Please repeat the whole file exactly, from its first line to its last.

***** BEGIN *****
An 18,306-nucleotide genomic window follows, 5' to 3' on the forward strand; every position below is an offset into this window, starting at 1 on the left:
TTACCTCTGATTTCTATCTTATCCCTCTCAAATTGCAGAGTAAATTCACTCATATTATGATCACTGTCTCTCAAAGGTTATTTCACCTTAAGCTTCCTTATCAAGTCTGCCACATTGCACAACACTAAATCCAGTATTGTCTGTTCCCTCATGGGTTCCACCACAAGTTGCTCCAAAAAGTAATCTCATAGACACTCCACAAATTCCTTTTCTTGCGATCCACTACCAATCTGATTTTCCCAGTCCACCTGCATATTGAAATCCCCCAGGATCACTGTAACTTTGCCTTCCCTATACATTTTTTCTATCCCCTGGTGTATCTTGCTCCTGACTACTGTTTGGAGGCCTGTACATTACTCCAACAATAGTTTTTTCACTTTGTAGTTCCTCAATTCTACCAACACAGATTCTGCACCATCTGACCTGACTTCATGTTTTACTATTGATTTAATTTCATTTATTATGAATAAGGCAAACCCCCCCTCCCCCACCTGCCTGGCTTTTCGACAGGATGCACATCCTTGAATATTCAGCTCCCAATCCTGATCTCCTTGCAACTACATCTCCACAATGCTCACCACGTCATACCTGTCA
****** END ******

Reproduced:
An 18,306-nucleotide genomic window follows, 5' to 3' on the forward strand; every position below is an offset into this window, starting at 1 on the left:
TTACCTCTGATTTCTATCTTATCCCTCTCAAATTGCAGAGTAAATTCACTCATATTATGATCACTGTCTCTCAAAGGTTATTTCACCTTAAGCTTCCTTATCAAGTCTGCCACATTGCACAACACTAAATCCAGTATTGTCTGTTCCCTCATGGGTTCCACCACAAGTTGCTCCAAAAAGTAATCTCATAGACACTCCACAAATTCCTTTTCTTGCGATCCACTACCAATCTGATTTTCCCAGTCCACCTGCATATTGAAATCCCCCAGGATCACTGTAACTTTGCCTTCCCTATACATTTTTTCTATCCCCTGGTGTATCTTGCTCCTGACTACTGTTTGGAGGCCTGTACATTACTCCAACAATAGTTTTTTCACTTTGTAGTTCCTCAATTCTACCAACACAGATTCTGCACCATCTGACCTGACTTCATGTTTTACTATTGATTTAATTTCATTTATTATGAATAAGGCAAACCCCCCCTCCCCCACCTGCCTGGCTTTTCGACAGGATGCACATCCTTGAATATTCAGCTCCCAATCCTGATCTCCTTGCAACTACATCTCCACAATGCTCACCACGTCATACCTGTCA